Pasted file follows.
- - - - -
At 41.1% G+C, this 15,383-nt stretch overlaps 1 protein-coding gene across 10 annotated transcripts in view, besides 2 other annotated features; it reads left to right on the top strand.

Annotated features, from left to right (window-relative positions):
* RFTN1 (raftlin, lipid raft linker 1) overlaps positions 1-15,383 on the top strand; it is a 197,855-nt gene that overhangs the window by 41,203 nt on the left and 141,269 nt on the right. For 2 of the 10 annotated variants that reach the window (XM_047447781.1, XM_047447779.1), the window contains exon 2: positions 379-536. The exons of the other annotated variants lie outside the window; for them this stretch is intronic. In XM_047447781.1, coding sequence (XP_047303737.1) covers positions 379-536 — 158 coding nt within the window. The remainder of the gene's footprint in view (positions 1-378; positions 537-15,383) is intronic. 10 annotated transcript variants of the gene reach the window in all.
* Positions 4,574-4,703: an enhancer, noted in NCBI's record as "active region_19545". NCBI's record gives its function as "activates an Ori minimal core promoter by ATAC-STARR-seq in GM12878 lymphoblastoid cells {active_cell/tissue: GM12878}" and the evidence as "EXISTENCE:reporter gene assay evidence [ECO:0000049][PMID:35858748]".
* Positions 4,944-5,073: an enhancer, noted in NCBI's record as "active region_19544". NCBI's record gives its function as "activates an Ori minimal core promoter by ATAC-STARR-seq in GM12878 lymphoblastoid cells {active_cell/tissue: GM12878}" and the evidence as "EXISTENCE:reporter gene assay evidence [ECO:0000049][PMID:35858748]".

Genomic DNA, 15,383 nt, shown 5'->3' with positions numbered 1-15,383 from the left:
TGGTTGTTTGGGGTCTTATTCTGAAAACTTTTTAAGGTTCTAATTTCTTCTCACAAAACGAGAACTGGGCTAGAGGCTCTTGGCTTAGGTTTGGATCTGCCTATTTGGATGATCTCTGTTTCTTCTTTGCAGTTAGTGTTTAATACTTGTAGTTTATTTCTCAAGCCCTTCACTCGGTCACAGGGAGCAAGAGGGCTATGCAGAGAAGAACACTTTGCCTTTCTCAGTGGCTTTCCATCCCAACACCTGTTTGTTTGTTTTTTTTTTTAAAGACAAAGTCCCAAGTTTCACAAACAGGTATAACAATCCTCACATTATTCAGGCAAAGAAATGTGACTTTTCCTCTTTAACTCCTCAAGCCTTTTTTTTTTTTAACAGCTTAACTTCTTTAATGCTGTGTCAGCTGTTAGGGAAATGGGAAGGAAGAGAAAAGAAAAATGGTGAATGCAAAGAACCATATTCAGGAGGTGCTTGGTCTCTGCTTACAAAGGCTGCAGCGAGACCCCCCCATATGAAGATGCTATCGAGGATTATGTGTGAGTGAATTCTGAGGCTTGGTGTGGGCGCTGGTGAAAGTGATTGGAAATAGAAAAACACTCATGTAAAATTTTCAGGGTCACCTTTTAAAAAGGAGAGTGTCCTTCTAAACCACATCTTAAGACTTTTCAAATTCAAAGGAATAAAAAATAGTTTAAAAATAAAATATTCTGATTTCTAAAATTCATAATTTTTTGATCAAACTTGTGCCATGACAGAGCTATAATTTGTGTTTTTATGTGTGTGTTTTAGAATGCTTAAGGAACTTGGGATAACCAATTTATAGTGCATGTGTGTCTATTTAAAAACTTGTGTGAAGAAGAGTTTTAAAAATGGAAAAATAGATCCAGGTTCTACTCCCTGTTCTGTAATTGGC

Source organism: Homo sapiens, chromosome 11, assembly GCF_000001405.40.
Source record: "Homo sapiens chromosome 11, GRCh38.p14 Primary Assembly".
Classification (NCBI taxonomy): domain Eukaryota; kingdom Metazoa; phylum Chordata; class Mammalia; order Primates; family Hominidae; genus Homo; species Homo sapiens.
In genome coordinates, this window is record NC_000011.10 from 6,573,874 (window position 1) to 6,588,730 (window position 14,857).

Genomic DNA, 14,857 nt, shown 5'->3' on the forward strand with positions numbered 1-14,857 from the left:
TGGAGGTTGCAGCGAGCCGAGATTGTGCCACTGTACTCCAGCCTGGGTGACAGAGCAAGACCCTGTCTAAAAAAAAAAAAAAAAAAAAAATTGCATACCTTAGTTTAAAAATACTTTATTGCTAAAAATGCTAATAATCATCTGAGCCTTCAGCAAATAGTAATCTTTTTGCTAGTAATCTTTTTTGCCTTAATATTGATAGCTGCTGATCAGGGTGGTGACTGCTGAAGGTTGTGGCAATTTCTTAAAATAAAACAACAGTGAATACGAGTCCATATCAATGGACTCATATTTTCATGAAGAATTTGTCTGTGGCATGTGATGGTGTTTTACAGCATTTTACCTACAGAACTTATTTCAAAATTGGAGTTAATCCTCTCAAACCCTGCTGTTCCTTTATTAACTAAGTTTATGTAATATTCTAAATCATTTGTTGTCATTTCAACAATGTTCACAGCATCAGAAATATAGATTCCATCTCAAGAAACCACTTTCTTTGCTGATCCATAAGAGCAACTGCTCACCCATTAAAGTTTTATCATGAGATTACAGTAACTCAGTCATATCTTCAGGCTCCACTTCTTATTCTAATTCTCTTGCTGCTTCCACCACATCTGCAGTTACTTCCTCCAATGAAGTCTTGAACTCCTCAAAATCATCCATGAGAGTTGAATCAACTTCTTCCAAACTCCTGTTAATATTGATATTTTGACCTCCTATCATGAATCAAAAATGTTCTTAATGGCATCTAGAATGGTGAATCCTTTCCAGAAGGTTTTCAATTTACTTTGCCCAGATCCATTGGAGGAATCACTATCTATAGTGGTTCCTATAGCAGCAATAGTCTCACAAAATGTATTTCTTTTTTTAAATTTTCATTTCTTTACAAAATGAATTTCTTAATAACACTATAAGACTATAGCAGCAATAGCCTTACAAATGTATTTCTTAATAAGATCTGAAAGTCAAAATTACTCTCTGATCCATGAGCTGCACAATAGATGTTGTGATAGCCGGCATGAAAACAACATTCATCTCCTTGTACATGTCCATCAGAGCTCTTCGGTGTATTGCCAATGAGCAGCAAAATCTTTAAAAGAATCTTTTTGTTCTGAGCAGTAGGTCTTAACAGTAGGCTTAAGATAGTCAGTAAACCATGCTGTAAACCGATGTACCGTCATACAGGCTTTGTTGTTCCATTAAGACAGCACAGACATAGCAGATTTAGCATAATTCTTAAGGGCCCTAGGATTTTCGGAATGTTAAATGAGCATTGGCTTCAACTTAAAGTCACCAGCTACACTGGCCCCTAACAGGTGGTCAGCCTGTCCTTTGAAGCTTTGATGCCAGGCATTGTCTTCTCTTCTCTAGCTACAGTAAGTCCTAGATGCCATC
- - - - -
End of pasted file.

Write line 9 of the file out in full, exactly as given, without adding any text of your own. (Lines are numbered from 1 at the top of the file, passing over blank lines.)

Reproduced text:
Source record: "Homo sapiens chromosome 11, GRCh38.p14 Primary Assembly".